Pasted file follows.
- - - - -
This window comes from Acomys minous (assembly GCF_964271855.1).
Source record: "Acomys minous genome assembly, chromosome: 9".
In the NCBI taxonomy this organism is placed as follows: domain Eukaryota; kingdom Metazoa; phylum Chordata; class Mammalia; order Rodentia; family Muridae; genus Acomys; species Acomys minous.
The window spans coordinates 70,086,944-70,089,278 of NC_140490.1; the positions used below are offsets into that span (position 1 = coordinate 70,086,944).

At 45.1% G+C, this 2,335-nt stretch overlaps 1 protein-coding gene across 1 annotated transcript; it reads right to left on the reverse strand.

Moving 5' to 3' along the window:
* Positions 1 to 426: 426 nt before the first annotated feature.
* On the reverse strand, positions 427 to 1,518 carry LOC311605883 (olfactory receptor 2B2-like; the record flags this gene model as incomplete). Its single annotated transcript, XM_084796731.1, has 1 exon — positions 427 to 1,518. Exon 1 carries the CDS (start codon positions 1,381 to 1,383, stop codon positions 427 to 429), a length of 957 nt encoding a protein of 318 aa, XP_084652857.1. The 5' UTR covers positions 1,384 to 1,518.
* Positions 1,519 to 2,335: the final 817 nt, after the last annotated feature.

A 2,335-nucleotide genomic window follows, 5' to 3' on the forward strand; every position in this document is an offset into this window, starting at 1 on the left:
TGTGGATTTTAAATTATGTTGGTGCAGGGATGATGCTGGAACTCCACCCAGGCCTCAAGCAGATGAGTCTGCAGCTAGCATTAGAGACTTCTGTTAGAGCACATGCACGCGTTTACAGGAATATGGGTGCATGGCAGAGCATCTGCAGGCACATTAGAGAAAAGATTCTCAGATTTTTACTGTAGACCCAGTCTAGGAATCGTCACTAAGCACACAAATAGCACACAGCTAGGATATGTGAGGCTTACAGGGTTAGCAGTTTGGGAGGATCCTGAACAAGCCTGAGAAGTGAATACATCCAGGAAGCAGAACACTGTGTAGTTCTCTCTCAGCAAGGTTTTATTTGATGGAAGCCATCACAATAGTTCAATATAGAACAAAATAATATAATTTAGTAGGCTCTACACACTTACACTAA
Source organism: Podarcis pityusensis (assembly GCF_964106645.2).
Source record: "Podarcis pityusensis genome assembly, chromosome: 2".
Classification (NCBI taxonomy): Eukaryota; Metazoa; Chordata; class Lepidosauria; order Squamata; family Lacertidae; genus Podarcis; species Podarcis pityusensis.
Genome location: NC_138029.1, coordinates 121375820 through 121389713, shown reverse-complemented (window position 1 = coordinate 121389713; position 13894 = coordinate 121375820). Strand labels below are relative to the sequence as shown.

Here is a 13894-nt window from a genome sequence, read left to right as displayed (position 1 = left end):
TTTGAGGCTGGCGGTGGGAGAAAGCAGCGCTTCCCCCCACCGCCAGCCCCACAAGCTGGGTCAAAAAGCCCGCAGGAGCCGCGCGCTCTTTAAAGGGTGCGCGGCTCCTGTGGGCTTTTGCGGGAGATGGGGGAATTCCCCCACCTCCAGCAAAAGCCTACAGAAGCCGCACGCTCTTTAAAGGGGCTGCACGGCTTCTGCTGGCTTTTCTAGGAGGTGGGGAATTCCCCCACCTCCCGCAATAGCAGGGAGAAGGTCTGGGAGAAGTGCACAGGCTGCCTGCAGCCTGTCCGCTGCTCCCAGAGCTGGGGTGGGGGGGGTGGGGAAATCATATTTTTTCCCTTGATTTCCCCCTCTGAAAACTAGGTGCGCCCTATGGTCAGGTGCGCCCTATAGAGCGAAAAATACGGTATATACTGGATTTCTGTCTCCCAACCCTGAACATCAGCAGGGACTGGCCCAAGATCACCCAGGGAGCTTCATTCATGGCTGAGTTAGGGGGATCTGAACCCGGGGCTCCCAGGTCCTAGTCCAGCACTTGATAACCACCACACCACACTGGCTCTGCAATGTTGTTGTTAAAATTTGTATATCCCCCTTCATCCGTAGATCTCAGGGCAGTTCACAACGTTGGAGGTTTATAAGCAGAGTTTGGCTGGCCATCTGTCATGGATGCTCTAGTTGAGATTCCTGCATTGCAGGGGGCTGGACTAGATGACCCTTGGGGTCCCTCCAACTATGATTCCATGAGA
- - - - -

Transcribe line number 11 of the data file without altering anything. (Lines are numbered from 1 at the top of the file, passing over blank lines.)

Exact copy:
TGTGGATTTTAAATTATGTTGGTGCAGGGATGATGCTGGAACTCCACCCAGGCCTCAAGCAGATGAGTCTGCAGCTAGCATTAGAGACTTCTGTTAGAGCACATGCACGCGTTTACAGGAATATGGGTGCATGGCAGAGCATCTGCAGGCACATTAGAGAAAAGATTCTCAGATTTTTACTGTAGACCCAGTCTAGGAATCGTCACTAAGCACACAAATAGCACACAGCTAGGATATGTGAGGCTTACAGGGTTAGCAGTTTGGGAGGATCCTGAACAAGCCTGAGAAGTGAATACATCCAGGAAGCAGAACACTGTGTAGTTCTCTCTCAGCAAGGTTTTATTTGATGGAAGCCATCACAATAGTTCAATATAGAACAAAATAATATAATTTAGTAGGCTCTACACACTTACACTAA